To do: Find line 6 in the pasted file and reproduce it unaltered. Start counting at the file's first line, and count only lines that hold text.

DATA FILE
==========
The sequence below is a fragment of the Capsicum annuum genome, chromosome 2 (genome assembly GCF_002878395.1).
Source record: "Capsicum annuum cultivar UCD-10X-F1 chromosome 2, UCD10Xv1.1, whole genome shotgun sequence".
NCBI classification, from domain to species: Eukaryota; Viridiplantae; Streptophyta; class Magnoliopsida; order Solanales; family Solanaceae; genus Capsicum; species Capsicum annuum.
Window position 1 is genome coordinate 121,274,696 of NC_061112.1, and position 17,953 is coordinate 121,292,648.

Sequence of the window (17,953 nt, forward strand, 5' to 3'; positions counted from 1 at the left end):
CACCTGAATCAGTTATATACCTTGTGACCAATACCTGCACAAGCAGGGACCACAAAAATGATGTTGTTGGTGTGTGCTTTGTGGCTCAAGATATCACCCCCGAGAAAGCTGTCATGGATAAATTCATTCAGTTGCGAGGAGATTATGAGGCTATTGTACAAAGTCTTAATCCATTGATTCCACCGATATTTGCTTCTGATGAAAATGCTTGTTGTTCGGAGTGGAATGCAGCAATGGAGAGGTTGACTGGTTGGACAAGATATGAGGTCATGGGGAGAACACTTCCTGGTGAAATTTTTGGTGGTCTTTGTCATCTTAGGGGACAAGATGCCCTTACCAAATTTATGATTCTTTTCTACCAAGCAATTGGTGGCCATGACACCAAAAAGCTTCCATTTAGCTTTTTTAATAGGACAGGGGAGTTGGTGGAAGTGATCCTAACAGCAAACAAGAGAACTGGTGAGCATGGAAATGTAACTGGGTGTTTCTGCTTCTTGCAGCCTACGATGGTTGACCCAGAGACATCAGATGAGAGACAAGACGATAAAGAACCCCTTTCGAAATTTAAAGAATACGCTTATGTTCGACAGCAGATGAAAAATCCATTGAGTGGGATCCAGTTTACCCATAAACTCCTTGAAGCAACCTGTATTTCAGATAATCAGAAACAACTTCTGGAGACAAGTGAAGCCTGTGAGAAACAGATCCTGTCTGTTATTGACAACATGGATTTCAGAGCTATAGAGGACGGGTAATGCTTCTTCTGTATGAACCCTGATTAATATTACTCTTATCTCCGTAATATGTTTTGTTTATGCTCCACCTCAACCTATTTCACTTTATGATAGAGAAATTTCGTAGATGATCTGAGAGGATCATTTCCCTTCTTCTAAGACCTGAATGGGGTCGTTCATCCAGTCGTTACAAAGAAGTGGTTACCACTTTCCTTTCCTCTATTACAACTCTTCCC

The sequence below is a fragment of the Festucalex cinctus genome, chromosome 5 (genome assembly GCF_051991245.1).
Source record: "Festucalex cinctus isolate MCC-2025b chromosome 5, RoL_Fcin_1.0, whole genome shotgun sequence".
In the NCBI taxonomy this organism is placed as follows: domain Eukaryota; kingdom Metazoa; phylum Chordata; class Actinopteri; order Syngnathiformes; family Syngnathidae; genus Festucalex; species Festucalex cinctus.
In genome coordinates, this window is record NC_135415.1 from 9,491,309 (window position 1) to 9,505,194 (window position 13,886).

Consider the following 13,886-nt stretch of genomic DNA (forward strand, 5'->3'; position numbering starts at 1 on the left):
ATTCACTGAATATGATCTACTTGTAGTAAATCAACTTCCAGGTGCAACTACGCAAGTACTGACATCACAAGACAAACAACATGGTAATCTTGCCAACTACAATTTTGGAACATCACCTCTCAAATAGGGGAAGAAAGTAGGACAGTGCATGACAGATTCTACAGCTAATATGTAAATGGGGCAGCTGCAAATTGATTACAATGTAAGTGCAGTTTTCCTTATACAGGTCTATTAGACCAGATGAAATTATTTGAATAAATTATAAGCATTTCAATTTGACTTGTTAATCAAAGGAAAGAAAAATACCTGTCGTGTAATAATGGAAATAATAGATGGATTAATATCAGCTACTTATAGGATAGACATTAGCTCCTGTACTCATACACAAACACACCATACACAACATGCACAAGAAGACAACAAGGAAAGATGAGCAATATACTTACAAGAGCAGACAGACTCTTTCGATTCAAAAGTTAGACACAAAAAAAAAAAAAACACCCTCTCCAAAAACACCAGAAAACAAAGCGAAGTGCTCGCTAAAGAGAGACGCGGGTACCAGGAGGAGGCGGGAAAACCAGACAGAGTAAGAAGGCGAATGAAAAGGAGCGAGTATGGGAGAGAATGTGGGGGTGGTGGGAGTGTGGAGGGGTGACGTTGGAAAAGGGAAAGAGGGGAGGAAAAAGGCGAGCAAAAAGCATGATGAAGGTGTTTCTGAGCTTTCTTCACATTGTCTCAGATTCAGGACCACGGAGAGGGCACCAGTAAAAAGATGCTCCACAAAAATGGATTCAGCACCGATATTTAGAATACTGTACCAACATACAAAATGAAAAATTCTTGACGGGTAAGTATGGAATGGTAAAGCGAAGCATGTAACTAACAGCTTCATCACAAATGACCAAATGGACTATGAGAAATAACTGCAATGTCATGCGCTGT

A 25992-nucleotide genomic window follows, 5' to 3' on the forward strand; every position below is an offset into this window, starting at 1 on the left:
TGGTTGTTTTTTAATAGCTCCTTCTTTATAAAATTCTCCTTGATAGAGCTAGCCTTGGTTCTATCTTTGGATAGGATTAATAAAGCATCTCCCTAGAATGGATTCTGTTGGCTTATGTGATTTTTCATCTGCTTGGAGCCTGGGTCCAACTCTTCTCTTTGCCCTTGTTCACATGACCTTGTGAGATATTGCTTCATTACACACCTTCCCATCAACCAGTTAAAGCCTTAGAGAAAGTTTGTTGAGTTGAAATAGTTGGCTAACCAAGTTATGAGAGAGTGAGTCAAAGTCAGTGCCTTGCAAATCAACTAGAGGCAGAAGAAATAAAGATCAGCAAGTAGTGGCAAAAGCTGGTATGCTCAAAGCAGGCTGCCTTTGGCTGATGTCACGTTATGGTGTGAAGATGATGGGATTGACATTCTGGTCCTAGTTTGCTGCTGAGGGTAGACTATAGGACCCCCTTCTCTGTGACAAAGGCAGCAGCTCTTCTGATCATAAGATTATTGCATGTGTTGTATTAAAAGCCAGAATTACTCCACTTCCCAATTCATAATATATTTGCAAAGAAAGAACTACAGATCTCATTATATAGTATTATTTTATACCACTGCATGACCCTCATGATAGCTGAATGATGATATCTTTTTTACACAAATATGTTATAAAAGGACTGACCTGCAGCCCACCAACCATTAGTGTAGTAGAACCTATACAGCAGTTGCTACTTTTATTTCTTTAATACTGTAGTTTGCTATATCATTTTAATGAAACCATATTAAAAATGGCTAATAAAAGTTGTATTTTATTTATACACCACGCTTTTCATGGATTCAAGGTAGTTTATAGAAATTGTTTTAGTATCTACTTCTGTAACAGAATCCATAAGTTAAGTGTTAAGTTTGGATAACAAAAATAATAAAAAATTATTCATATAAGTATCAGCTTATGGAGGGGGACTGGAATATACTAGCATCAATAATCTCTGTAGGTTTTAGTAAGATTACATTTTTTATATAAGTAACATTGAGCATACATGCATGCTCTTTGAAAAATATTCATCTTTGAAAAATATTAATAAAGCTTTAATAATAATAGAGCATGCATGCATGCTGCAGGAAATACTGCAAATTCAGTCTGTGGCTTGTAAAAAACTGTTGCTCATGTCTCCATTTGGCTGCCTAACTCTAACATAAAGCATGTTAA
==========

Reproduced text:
CACCTGAATCAGTTATATACCTTGTGACCAATACCTGCACAAGCAGGGACCACAAAAATGATGTTGTTGGTGTGTGCTTTGTGGCTCAAGATATCACCCCCGAGAAAGCTGTCATGGATAAATTCATTCAGTTGCGAGGAGATTATGAGGCTATTGTACAAAGTCTTAATCCATTGATTCCACCGATATTTGCTTCTGATGAAAATGCTTGTTGTTCGGAGTGGAATGCAGCAATGGAGAGGTTGACTGGTTGGACAAGATATGAGGTCATGGGGAGAACACTTCCTGGTGAAATTTTTGGTGGTCTTTGTCATCTTAGGGGACAAGATGCCCTTACCAAATTTATGATTCTTTTCTACCAAGCAATTGGTGGCCATGACACCAAAAAGCTTCCATTTAGCTTTTTTAATAGGACAGGGGAGTTGGTGGAAGTGATCCTAACAGCAAACAAGAGAACTGGTGAGCATGGAAATGTAACTGGGTGTTTCTGCTTCTTGCAGCCTACGATGGTTGACCCAGAGACATCAGATGAGAGACAAGACGATAAAGAACCCCTTTCGAAATTTAAAGAATACGCTTATGTTCGACAGCAGATGAAAAATCCATTGAGTGGGATCCAGTTTACCCATAAACTCCTTGAAGCAACCTGTATTTCAGATAATCAGAAACAACTTCTGGAGACAAGTGAAGCCTGTGAGAAACAGATCCTGTCTGTTATTGACAACATGGATTTCAGAGCTATAGAGGACGGGTAATGCTTCTTCTGTATGAACCCTGATTAATATTACTCTTATCTCCGTAATATGTTTTGTTTATGCTCCACCTCAACCTATTTCACTTTATGATAGAGAAATTTCGTAGATGATCTGAGAGGATCATTTCCCTTCTTCTAAGACCTGAATGGGGTCGTTCATCCAGTCGTTACAAAGAAGTGGTTACCACTTTCCTTTCCTCTATTACAACTCTTCCC